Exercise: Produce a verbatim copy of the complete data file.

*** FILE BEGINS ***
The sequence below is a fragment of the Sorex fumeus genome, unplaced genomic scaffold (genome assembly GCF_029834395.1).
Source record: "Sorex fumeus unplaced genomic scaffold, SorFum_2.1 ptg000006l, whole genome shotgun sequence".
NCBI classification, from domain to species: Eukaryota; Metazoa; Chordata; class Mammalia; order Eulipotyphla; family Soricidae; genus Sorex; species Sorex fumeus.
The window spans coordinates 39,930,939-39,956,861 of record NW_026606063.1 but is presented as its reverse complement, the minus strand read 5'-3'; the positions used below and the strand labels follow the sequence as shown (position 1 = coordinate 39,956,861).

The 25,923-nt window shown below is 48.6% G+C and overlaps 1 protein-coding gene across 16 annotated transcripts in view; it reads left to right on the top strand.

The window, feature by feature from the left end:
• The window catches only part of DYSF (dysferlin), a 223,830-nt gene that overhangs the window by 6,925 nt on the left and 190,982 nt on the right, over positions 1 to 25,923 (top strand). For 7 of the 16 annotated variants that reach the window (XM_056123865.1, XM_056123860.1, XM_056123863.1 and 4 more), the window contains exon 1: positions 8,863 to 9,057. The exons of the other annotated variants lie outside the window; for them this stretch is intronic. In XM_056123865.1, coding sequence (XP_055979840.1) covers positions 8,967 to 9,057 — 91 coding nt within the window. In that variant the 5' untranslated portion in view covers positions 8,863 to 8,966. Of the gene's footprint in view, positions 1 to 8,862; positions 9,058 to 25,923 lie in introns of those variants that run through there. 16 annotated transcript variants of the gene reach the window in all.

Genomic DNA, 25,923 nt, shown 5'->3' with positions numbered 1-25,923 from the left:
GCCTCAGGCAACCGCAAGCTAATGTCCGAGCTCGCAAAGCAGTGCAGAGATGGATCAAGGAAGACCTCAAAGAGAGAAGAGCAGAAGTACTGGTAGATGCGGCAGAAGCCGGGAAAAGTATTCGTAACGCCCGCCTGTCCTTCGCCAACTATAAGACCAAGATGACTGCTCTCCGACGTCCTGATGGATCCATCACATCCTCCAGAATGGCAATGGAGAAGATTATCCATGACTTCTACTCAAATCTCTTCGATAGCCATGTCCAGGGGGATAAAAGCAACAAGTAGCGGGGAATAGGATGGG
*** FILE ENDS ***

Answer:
The sequence below is a fragment of the Sorex fumeus genome, unplaced genomic scaffold (genome assembly GCF_029834395.1).
Source record: "Sorex fumeus unplaced genomic scaffold, SorFum_2.1 ptg000006l, whole genome shotgun sequence".
NCBI classification, from domain to species: Eukaryota; Metazoa; Chordata; class Mammalia; order Eulipotyphla; family Soricidae; genus Sorex; species Sorex fumeus.
The window spans coordinates 39,930,939-39,956,861 of record NW_026606063.1 but is presented as its reverse complement, the minus strand read 5'-3'; the positions used below and the strand labels follow the sequence as shown (position 1 = coordinate 39,956,861).

The 25,923-nt window shown below is 48.6% G+C and overlaps 1 protein-coding gene across 16 annotated transcripts in view; it reads left to right on the top strand.

The window, feature by feature from the left end:
• The window catches only part of DYSF (dysferlin), a 223,830-nt gene that overhangs the window by 6,925 nt on the left and 190,982 nt on the right, over positions 1 to 25,923 (top strand). For 7 of the 16 annotated variants that reach the window (XM_056123865.1, XM_056123860.1, XM_056123863.1 and 4 more), the window contains exon 1: positions 8,863 to 9,057. The exons of the other annotated variants lie outside the window; for them this stretch is intronic. In XM_056123865.1, coding sequence (XP_055979840.1) covers positions 8,967 to 9,057 — 91 coding nt within the window. In that variant the 5' untranslated portion in view covers positions 8,863 to 8,966. Of the gene's footprint in view, positions 1 to 8,862; positions 9,058 to 25,923 lie in introns of those variants that run through there. 16 annotated transcript variants of the gene reach the window in all.

Genomic DNA, 25,923 nt, shown 5'->3' with positions numbered 1-25,923 from the left:
GCCTCAGGCAACCGCAAGCTAATGTCCGAGCTCGCAAAGCAGTGCAGAGATGGATCAAGGAAGACCTCAAAGAGAGAAGAGCAGAAGTACTGGTAGATGCGGCAGAAGCCGGGAAAAGTATTCGTAACGCCCGCCTGTCCTTCGCCAACTATAAGACCAAGATGACTGCTCTCCGACGTCCTGATGGATCCATCACATCCTCCAGAATGGCAATGGAGAAGATTATCCATGACTTCTACTCAAATCTCTTCGATAGCCATGTCCAGGGGGATAAAAGCAACAAGTAGCGGGGAATAGGATGGG